In a previous work, performed in collaboration with the laboratory headed by Prof. Elena Giulotto, we have demonstrated that two highly conserved satellite DNA families are localized in the centromeric region of all the horse chromosomes, while they show a predominantly telomeric localization in in the donkey as well in two zebra species. The results of these researches allowed us to hypothesize that in the Equids, contrary to what observed in all the other vertebrates, the centromeric function is not coupled to the presence of highly repeated DNA. We set up a high resolution fluorescence in situ hybridization technique on extended chromatin fibers, coupled with immunofluorescence with antibodies against the proteins that constitute the kinetochore (immuno-FISH). This kind of experiments are suitable to analyze the physical organization of different satellite DNA families and allow the ascertainment of the protein-DNA interactions. Our aim is to define which and how many equine satellite DNA families are directly involved in centromere function. Moreover, in the contest of a work aimed at sequencing the whole horse genome, was determined the DNA sequence of the evolutionary new centromere on horse chromosome 11 which demonstrated that this centromere lacks any satellite DNA sequences; this is the only Equid centromere completely characterised so far. By means of immuno-FISH experiments, performed using single copy DNA sequences located in the functional horse chromosome 11 centromere as probes, we plan to identify the functional domains responsible for centromeric function.

3. Insertion polymorphism
A large fraction of the genome of mammals is occupied by interspersed repeats that were generated during evolution by the propagation of transposable elements. Short INterspersed Elements (SINEs) are non-autonomous retrotransposons that make use of a transposition process in which an RNA intermediate is reverse transcribed and the resulting cDNA is inserted into a new genomic location. Depending on the age of its integration, an insertion sequence can be present in all the individuals of a species (fixed) or alternatively can be present only in some individuals (insertion polymorphism). Although transposable elements are considered "junk DNA", in a number of examples they have acquired a functional role, a process termed 'exaptation', and provide an origin for at least some of the many highly conserved vertebrate-specific genomic sequences. The insertion of transposable elements inside genes or in their proximity may alter gene structure or expression through gene interruption, introduction of promoter sequences or splice sites. In some rare cases, transposons are implicated in genetic disease or cancer.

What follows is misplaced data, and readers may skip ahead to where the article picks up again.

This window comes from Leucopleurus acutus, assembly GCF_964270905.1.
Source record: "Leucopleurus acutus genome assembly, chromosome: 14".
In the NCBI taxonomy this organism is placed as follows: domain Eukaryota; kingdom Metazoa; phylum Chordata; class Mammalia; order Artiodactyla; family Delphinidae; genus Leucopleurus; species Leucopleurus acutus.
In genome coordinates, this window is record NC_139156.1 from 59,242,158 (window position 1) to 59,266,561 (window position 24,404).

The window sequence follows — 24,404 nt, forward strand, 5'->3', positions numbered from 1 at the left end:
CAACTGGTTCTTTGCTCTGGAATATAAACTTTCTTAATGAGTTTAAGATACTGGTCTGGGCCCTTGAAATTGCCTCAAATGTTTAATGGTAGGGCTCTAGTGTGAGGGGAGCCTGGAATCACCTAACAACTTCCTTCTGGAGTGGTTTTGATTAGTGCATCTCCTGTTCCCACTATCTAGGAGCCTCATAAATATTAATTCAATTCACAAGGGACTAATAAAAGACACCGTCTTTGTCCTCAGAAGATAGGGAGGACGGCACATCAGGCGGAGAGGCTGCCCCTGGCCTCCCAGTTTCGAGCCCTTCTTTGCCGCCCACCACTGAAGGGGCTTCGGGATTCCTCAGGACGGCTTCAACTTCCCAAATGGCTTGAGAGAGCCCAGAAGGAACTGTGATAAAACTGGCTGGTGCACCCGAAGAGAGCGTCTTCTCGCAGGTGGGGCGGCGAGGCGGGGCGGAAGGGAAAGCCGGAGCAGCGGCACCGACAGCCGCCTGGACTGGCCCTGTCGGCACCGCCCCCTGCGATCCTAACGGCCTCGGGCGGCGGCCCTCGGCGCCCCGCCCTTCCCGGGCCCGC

We are carrying out a genome wide analysis of the perissodactyl-specific SINE family of Equine Repetitive Elements (ERE) focusing our attention on insertion polymorphism in relation to sequence conservation. Moreover, in order to investigate if ERE elements may play a role in modulating gene expression and in the evolution of gene function, we searched for the presence of ERE insertion elements within introns or in the 5’ regulatory region. Our preliminary results demonstrate that a fraction of ERE elements, significantly higher than expected, is located inside intronic sequences, moreover we have observed that some ERE sequences are positioned next to the promoter of expressed genes.